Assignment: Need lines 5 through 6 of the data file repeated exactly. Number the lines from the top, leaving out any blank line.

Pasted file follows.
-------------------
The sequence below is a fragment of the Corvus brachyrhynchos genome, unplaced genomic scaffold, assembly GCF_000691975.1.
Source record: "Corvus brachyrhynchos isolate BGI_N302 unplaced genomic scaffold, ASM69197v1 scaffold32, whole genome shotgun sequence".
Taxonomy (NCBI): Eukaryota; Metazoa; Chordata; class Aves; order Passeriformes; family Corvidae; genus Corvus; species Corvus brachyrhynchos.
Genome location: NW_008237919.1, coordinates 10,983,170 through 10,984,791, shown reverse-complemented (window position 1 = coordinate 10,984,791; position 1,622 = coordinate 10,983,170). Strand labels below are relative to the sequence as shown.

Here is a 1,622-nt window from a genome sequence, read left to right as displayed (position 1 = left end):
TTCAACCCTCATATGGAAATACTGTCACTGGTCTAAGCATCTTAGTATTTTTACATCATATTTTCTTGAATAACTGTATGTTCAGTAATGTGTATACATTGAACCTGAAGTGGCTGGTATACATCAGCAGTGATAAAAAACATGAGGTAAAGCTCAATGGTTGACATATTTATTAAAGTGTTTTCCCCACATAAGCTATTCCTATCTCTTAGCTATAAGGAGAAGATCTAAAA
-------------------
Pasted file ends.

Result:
Here is a 1,622-nt window from a genome sequence, read left to right as displayed (position 1 = left end):
TTCAACCCTCATATGGAAATACTGTCACTGGTCTAAGCATCTTAGTATTTTTACATCATATTTTCTTGAATAACTGTATGTTCAGTAATGTGTATACATTGAACCTGAAGTGGCTGGTATACATCAGCAGTGATAAAAAACATGAGGTAAAGCTCAATGGTTGACATATTTATTAAAGTGTTTTCCCCACATAAGCTATTCCTATCTCTTAGCTATAAGGAGAAGATCTAAAA